In the last segment you saw a table showing

the calculations for the fertilizer rate that would maximize profit.

This time I want to show you how to set up a spreadsheet to do those calculations.

I'll be using Excel 2010.

So if you're using a different version of Excel or

a different spreadsheet entirely then you'll need to make some adjustments.

I'll move through it reasonably steadily at a steady pace so I'll probably be

moving too fast for you to reproduce what I'm doing in real time.

So what I suggest you do is watch it through,

listen to it through once and then go back and watch it through again in small segments.

So watch a bit, pause it,

try and reproduce what I've just done and then continue on.

You may need to use a bit of trial and error.

And I also recommend that you make use of

the Excel Help system which is very good if you are

having problems working out how to do

a certain thing or rewatch how I've done it on the screen.

Okay, let's get started.

So there were five columns of information in that table.

I'm going to start by entering in the table headings.

First one was fertilizer rate.

And that's always a good idea to include the units of

measurement when you're entering information like this to avoid confusion later on.

I'm not going to worry about the fact that these overlap at the moment.

I'll fix that up in a minute.

Then wheat yield in tons per hectare.

Revenue in dollars per hectare.

Cost also in dollars per

hectare and profit in dollars per hectare.

Okay, I'm going to mark all five of those columns and make them a little bit wider,

just a bit more than that.

And I'm going to mark those five headings and change it so that the text wraps around.

So format cells, alignment,

wrap text, okay.

Good.

Now I'm going to enter in the levels of fertilizer rate.

Zero, starting with zero.

And then I'll go up in units of 10 so this will be a formula that looks at

the cell above and adds on 10 and then I'll copy that down.

So there, paste it in and I've got a full range of the relevant fertilizer rates.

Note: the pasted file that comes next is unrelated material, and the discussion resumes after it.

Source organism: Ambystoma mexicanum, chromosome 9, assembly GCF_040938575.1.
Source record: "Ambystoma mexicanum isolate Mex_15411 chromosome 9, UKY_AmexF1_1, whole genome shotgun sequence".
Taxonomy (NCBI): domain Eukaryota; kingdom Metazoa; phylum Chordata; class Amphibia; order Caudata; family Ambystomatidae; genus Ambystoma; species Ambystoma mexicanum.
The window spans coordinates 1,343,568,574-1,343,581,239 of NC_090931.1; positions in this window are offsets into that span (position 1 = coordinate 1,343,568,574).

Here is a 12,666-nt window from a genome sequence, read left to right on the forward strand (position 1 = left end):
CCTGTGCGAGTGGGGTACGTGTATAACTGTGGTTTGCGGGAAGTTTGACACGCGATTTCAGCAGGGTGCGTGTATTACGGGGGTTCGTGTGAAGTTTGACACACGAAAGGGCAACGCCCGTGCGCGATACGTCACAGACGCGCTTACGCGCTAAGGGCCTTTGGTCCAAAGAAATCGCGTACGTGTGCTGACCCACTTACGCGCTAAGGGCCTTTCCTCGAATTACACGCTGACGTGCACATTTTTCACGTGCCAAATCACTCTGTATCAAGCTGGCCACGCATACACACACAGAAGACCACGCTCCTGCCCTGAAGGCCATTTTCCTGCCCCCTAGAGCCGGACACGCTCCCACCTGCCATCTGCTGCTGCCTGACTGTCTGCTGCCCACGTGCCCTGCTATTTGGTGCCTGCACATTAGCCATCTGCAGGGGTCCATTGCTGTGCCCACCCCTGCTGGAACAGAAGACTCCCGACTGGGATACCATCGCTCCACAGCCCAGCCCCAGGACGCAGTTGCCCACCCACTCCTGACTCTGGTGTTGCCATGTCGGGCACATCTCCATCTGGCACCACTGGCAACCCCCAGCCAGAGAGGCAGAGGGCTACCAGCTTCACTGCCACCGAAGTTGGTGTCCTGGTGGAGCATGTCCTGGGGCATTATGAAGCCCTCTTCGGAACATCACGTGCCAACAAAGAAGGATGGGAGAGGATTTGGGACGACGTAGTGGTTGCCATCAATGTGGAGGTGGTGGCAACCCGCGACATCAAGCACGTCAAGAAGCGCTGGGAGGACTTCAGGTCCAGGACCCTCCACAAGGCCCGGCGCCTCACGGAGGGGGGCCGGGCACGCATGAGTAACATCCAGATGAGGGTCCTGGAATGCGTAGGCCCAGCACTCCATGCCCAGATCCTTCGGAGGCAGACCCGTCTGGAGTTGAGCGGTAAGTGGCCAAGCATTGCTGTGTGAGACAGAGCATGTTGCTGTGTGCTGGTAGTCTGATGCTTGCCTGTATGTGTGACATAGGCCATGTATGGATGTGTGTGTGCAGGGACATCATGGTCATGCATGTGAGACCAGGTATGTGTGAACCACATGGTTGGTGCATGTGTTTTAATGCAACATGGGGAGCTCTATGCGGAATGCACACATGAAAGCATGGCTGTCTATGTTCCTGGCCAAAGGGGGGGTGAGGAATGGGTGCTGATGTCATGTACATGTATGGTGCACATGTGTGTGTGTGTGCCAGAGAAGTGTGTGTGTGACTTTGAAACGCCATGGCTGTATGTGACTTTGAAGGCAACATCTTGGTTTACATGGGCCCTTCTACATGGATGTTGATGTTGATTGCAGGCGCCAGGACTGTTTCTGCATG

So at least the range of rates that I'm interested in for this exercise.

Now I'm going over to the right here,

I'm going to enter a number of parameters,

so parameters are values or numbers that will

stay the same for all the different fertilizer rates.

So one of those is the wheat,

oops, that doesn't go there. Over here.

One of those is the wheat price in dollars per ton.

I've got the fertilizer price in dollars per kilogram.

I've got then three parameters that relate

to the relationship between fertilizer rate and weight yield.

So the first one is fairly intuitive and that's

just the maximum yield which is in tons per hectare.

That's the highest yield we'll be able to get at the best fertilizer rate,

at least best in terms of yield,

not necessarily in terms of profit.

And then two other parameters which determine the shape of the curve,

the shape of the relationship between fertilizer rate and wheat yield.

I'm just going to call those A and B.

Doesn't really matter what they're called.

I'm going to make that column wider so that it fits

those labels and then I'll enter in the values that will stay the same.

So I'm going to use $250 a ton for weight,

$1.90 for fertilizer price,

a maximum yield of three tons.

A will be minus .00, no,

sorry .02 and B will be minus .05, sorry, minus .5.

Right.

Now I can use that,

at least I'll be using these three the parameters of

the yield relationship to entering

the formula for wheat yield which I'll do right here and then copy it down.

So wheat yield equals,

first of all that equals the maximum yield,

so I'm going to enter in a formula now which uses a particular structure for

the equation but there is a variety of